Animal welfare advocates accuse NSW of being slow to implement a ban on cage eggs.

Animal welfare activists have alleged that the government of New South Wales has not properly enforced the recently updated poultry regulations which call for the gradual elimination of caged eggs. This comes after the agriculture minister stated in a budget estimates hearing that they have no plans to make them into law.

On Wednesday, the minister of agriculture, Tara Moriarty, stated that there are currently no intentions to pass legislation regarding national standards for poultry in NSW.

“We have a strong dedication to adhering to the standards and ensuring their execution… We are collaborating with the industry to implement these standards promptly, as required,” stated Moriarty during a budget estimates hearing.

In July, state and territory agriculture ministers reached a consensus to implement the Australian Animal Welfare Standards and Guidelines for Poultry. These standards include minimum requirements for the treatment of animals, such as prohibiting the use of battery cages for laying hens. All states and territories, except for NSW, have committed to phasing out caged eggs by 2036.

Moriarty stated during the estimates hearing that a specific timeline for implementing standards in the state has yet to be decided.

She stated that there is a timeframe to collaborate with the industry to ensure that we are implementing the process correctly, while also avoiding any complications.

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The gradual implementation in Australia has raised concerns among industry groups and animal welfare supporters.

According to Dr. Jed Goodfellow, policy director of the Australian Alliance for Animals, when the state with the largest industry jurisdiction indicates that they have no plans to regulate standards in the near future, it puts other states and territories in a challenging situation.

If there is no law in effect, there will always be sections of the market that can still utilize caged eggs. In the absence of regulations requiring the industry to dismantle their cages, they will not do so.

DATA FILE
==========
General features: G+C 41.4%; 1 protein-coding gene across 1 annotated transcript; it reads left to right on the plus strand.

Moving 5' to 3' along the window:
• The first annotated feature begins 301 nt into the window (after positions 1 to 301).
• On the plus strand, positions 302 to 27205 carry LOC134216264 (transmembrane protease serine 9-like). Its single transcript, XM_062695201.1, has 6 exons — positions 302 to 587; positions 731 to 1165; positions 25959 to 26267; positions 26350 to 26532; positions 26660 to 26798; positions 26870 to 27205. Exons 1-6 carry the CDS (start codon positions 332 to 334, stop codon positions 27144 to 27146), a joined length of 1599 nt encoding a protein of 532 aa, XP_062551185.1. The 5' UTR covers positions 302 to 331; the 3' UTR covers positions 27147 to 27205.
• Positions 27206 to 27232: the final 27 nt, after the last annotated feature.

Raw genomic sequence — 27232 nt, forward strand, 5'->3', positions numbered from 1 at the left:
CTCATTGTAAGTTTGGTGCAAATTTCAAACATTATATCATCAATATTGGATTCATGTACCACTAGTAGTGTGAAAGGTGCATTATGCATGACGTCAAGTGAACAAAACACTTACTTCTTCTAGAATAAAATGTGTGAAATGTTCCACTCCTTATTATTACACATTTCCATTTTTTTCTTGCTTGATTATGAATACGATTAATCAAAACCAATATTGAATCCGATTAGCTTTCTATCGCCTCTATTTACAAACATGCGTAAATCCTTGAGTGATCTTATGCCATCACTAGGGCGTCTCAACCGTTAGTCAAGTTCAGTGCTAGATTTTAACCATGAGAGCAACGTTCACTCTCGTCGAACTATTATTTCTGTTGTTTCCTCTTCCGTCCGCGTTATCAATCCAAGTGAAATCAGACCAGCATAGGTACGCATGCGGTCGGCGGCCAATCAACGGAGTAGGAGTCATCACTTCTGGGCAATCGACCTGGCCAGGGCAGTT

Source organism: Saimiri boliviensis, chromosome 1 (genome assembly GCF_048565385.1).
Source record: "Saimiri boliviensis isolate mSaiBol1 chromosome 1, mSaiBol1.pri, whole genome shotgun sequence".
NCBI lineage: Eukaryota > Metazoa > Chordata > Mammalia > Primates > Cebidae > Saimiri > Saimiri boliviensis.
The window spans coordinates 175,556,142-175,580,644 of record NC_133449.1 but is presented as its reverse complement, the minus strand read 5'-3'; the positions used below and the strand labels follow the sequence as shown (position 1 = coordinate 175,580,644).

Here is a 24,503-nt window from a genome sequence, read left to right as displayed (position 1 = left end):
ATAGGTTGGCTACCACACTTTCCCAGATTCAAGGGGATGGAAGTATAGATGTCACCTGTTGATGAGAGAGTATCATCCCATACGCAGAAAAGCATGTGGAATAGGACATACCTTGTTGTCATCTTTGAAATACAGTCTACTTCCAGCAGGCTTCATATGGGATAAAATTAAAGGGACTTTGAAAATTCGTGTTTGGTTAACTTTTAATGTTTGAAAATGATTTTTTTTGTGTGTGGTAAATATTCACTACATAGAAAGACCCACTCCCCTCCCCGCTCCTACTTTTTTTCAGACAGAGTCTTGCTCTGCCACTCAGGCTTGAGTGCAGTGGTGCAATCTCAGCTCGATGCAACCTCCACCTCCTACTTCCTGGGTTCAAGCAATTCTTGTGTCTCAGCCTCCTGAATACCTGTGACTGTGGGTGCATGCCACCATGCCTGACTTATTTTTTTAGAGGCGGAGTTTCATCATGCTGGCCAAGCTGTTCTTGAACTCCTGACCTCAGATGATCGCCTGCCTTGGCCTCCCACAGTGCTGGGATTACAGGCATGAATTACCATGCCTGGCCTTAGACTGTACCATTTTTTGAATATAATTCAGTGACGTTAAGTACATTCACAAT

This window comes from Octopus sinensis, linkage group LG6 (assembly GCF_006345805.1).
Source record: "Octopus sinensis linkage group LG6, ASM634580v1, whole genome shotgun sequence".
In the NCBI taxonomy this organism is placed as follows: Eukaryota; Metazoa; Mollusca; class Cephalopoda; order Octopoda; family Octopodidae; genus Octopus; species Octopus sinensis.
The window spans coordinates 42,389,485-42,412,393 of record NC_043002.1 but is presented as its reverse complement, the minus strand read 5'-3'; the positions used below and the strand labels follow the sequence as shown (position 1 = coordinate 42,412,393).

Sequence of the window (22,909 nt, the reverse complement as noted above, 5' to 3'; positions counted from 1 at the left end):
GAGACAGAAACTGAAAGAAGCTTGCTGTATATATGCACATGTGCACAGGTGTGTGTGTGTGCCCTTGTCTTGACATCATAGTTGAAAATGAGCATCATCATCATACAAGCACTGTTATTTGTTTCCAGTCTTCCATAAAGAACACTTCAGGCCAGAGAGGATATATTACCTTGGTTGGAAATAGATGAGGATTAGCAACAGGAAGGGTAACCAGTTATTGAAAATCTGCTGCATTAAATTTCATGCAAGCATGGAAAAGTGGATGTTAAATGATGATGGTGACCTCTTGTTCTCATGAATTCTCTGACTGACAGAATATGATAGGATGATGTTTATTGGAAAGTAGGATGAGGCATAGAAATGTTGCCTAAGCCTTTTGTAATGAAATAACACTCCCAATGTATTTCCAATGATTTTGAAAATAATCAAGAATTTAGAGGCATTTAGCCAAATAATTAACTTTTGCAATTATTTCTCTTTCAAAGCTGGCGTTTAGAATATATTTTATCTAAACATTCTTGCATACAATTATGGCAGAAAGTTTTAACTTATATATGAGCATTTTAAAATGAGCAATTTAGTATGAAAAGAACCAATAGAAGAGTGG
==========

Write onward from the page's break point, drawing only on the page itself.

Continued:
The CEO of the Egg Farmers of Australia, Melinda Hashimoto, stated after the meeting of agricultural ministers in July that cage egg producers were left uncertain without a set timeline.

The statement reported that the ministers have decided to ban cage eggs, but have given each state the power to determine the time frame for phasing them out. This may be seen as either positive or negative for producers, depending on how long the states allow cage eggs to remain on the market. Therefore, it is important for states to provide clear information so that farmers can prepare for what lies ahead.

The agriculture minister did not provide a specific timeline for implementing the standards in NSW. During the estimates hearing, the minister mentioned ongoing consultations with animal welfare groups and leaders in the poultry industry.

She stated that we are collaborating with businesses to meet the required standards in a timely manner. However, we are also considering the potential effects on businesses, supply, and costs.

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Xavier Martin, the president of NSW Farmers, stated that he would be open to ongoing discussions with the poultry industry.

“NSW Farmers recognizes the stance of the NSW Government and appreciates their commitment to continued collaboration with the industry to develop a suitable solution that considers the effects on businesses, food supply, and food prices,” stated the speaker.

The estimates hearing on Wednesday discussed the possible impact of budget cuts on public sector jobs in regional areas, specifically within the Department of Primary Industries and the Department of Regional NSW.

“I am confident that DPI will continue to excel in their work, despite the limitations of their resources,” stated Moriarty. “Their performance is outstanding across all regions of the state, and there is no need for any disruptions.”

When questioned by Nationals MLC Sam Farraway about job security in the departments, Moriarty attributed the $7.8 billion deficit in this year’s budget to the previous government.

“The budget is what it is and we have to make sure that resources are spent in a way because of your government. We have inherited [a] significant budget … hole because your government,” she said.

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